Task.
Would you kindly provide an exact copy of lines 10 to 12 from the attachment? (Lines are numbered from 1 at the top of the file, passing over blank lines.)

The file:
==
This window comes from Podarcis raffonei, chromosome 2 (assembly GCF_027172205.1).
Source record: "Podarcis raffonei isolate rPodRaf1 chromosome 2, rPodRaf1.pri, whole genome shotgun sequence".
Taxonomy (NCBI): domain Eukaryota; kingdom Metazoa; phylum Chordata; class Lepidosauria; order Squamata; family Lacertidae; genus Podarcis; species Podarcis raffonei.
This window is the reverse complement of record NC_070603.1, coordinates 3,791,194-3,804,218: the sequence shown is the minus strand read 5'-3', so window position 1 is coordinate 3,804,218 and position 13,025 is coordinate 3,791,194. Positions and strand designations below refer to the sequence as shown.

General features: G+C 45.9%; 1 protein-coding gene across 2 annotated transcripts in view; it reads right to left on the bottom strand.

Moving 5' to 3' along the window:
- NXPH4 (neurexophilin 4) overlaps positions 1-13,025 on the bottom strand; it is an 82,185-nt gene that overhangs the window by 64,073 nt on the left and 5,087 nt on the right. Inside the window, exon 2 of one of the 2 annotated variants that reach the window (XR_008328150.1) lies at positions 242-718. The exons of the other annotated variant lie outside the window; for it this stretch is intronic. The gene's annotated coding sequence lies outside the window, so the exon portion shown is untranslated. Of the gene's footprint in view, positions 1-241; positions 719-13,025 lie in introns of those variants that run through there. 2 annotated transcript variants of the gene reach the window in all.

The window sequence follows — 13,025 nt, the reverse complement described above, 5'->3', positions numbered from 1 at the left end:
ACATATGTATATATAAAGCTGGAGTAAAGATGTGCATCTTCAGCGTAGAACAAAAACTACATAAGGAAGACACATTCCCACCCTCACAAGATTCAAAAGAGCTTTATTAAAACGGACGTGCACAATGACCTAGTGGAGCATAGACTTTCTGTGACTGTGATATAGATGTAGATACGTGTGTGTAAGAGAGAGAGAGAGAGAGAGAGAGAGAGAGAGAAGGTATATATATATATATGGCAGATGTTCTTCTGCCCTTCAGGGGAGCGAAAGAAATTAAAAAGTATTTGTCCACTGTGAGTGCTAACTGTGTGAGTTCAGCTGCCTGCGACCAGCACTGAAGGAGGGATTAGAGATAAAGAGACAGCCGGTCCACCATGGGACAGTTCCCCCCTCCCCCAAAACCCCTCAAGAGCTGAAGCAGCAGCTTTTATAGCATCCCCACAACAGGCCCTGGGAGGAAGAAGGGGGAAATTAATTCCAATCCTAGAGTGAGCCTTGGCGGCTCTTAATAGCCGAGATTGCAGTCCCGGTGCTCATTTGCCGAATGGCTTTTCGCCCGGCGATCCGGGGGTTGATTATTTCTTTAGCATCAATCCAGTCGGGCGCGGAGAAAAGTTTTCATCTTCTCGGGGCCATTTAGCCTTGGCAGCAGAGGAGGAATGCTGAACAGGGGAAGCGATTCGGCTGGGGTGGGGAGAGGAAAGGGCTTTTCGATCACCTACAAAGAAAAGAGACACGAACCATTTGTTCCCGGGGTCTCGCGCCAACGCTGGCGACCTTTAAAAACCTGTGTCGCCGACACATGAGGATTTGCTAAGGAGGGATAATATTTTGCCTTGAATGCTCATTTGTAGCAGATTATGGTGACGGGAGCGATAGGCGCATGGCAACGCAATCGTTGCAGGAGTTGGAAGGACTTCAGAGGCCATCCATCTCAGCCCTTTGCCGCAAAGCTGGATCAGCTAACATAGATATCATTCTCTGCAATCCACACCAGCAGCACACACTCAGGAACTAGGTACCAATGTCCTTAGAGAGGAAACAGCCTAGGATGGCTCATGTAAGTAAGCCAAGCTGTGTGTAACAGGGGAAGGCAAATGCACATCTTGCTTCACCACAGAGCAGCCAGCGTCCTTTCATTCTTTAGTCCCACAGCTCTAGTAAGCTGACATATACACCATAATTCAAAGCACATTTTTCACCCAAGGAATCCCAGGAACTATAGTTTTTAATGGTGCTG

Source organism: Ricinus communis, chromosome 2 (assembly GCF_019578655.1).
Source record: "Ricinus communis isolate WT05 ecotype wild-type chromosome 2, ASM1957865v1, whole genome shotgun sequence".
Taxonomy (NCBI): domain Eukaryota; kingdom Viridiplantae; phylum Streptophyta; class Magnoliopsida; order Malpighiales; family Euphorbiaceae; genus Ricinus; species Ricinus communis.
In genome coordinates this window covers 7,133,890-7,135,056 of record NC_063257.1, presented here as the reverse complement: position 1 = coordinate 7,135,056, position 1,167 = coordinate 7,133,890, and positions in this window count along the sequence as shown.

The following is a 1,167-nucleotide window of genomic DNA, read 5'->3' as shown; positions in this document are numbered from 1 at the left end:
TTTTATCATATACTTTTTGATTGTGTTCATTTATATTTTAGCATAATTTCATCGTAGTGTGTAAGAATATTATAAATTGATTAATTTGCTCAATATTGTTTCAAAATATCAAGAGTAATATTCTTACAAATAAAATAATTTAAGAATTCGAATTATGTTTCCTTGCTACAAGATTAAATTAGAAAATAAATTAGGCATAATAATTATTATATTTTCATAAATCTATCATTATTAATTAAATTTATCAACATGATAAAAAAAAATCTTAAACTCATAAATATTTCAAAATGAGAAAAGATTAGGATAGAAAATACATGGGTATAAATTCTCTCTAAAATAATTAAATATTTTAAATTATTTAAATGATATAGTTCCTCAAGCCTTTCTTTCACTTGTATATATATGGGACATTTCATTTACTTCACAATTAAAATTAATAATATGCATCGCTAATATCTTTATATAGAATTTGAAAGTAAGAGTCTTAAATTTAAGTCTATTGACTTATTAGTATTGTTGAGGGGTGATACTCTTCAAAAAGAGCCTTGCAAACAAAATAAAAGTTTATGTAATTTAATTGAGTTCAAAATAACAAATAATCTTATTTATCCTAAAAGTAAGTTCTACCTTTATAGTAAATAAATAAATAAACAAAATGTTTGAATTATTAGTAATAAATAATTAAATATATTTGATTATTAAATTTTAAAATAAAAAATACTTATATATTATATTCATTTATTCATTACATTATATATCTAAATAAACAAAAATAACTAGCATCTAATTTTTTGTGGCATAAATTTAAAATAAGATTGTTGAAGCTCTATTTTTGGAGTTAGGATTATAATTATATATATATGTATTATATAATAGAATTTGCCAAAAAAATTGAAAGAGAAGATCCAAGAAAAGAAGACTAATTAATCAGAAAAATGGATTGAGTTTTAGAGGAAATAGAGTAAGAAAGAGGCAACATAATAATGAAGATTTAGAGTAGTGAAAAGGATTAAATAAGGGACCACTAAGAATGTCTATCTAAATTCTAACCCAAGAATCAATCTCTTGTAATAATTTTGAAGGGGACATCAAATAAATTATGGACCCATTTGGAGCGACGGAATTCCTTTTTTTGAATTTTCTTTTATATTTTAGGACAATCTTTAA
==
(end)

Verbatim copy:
Source organism: Ricinus communis, chromosome 2 (assembly GCF_019578655.1).
Source record: "Ricinus communis isolate WT05 ecotype wild-type chromosome 2, ASM1957865v1, whole genome shotgun sequence".
Taxonomy (NCBI): domain Eukaryota; kingdom Viridiplantae; phylum Streptophyta; class Magnoliopsida; order Malpighiales; family Euphorbiaceae; genus Ricinus; species Ricinus communis.